Long days on the water are best finished with some leisure time back at the truck. So as the guys trickled in, one by one after dusk, my waterlogged waders were already rolled up. I’d just broken the rod down and popped the top on a Troegs IPA when Smith walked through the fading light with his wading boots crunching over the gravel. I handed him a beer and asked the requisite questions: How many? And on what flies?
“Great day!” Smith said. “All nymphs and nothing up top. Mostly Beadhead Pheasant Tails. Fourteens and some sixteens. Silver beads were the best.”
“Nice,” I nodded. “For me it was stonefly nymphs. Copper bead. Took a couple on small trailers, but all the good fish ate the stones. Fun times!”
Smith agreed, and we clinked brown glass bottles. Then we leaned back on the tailgate and watched the darkening path, waiting for our friends to return from the water.
One by one they came back to the gravel lot, all of them pleasantly water-weary and uniquely satisfied. Each had caught lots of trout — that part of the story was the same. But the hot flies were all different. Trout had come to dries, streamers and a variety of nymphs. All of the Troutbitten crew had found success, but each had come to it in a different way.
“So much for matching the Sulfur hatch,” Smith chuckled.
It really is true: You don’t have to match the hatch.
Trout anglers become terribly preoccupied with their plans. It’s part of our process, I guess. Every fisherman I know enjoys thinking about upcoming river trips, considering the conditions, tying up a couple dozen likely flies and stocking the pack with tippet, split shot, floatant and more. We might look at a hatch chart too. But honestly, that chart might be the least important part of the equation.
You don’t have to match the hatch. My assertion is predicated on a system that covers all the bases without getting deep into the weeds of specifics. I carry four fly boxes: one nymph, one streamer and two dries. And I know I can meet the trout on their terms, getting close enough to what they’re eating with one of the flies in my box. Moreover, I know I can catch trout on many of the flies in my box at any one time. It’s a rare day when they take a Bread-n-Butter, but they won’t take a similar-sized Walt’s.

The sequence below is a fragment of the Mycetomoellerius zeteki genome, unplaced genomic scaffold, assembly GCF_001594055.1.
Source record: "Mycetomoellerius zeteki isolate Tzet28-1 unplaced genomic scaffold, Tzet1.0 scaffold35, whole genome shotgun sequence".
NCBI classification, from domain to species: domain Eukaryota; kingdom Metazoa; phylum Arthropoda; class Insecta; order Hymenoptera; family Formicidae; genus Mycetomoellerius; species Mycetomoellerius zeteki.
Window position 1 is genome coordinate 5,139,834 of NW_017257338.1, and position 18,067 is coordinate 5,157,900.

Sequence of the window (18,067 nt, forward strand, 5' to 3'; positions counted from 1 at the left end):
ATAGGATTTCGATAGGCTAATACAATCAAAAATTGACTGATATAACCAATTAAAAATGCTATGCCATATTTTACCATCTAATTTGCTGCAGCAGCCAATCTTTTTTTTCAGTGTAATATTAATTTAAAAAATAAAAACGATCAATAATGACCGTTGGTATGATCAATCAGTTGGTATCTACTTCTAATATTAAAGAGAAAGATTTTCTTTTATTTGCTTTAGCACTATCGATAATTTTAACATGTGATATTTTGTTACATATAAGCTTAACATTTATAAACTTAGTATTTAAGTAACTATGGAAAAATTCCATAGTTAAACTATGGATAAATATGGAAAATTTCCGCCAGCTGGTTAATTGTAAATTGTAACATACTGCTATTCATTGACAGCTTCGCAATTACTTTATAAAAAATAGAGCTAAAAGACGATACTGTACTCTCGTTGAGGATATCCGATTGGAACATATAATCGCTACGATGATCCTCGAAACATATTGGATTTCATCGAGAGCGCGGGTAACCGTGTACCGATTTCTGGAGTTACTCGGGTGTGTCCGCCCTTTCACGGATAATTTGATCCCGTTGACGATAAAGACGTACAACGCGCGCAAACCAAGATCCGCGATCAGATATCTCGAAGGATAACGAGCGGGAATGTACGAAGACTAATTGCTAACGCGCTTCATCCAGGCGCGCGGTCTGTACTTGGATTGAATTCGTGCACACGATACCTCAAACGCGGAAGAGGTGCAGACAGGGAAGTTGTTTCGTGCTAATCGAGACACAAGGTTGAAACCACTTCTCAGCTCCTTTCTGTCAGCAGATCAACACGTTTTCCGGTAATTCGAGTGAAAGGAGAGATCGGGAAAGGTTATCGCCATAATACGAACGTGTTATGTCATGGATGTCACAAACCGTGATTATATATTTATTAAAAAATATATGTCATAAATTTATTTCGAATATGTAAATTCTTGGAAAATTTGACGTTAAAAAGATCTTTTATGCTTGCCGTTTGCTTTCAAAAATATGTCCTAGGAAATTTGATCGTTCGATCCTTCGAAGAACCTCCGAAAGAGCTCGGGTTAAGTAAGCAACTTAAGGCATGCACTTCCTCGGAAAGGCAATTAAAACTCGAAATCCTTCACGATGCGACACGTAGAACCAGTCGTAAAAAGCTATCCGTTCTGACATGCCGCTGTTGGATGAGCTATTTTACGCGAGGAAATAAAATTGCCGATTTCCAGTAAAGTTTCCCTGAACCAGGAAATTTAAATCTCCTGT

My approach is to allow for multiple looks in each fly type: dries, nymphs, streamers and wets. I have a good range of sizes, colors and flash in each box. And I set out, day after day, to see what the trout prefer. But here’s my point: I do this without much bias toward what flies the trout should be eating. I simply rotate through my confidence patterns (always emphasizing good technique over pattern choice), until I find a nymph that works better than the others.
So what about that Sulfur hatch?
Maybe the river is covered with sulfur duns and spinners. They’re in the tree branches and the spider webs. The expired spent wings lay flat in backwater eddies. But how do you know trout are keyed in and eating Sulfurs?
They very well might be. But I’ve experienced exactly the opposite too many times to believe my first assumptions. Too often, I’ve been frustrated by difficult trout on top, during the dun emergence. I’ve gone underneath with two flies — one a near enough match for a Sulfur nymph and the other a small bugger at the point. And they ate the bugger.
I can tell you stories about great fishing with egg patterns in the summer (far away from any spawning season in these rivers), about streamers in the sun, and extra-small wet flies at night. And I’ve had lights-out fishing with my standard #14 and #16 nymph patterns in tailwaters where the local guides and fly shops swore I’d hook nothing on nymph patterns larger than a #20.
Around here, it’s a running joke that the best fly during the famous Green Drake hatch is a Sulfur. And it’s true! The real joke is on the angler who continues forcing the big bugs when trout are eating something else.
No hatch to match?
Fly fishermen have opened up the term match the hatch to include other bugs too. Are there lots of spruce moths in the trees? Maybe fish those. Cress bugs and scuds in a limestoner? Are there a ton of crayfish in some marginal trout water of late summer? Think about that when choosing a pattern. But don’t get locked into your assumptions.
If you’re slinging streamers, is it really all that important to match the look of a Black Nosed Dace, if that’s the prominent forage in your system? How do you know the trout are eating black nosed dace, and not the slower sculpins? You don’t. And trout usually aren’t all that selective from one pattern to the next. They eat Wooly Buggers everywhere. No one argues against that. And what does a Bugger look like? A little of everything. That’s my point.
What’s it all mean?
I’m not suggesting to ignore the hatches. I’m saying that you could ignore the hatches and probably catch just as many trout as the next guy.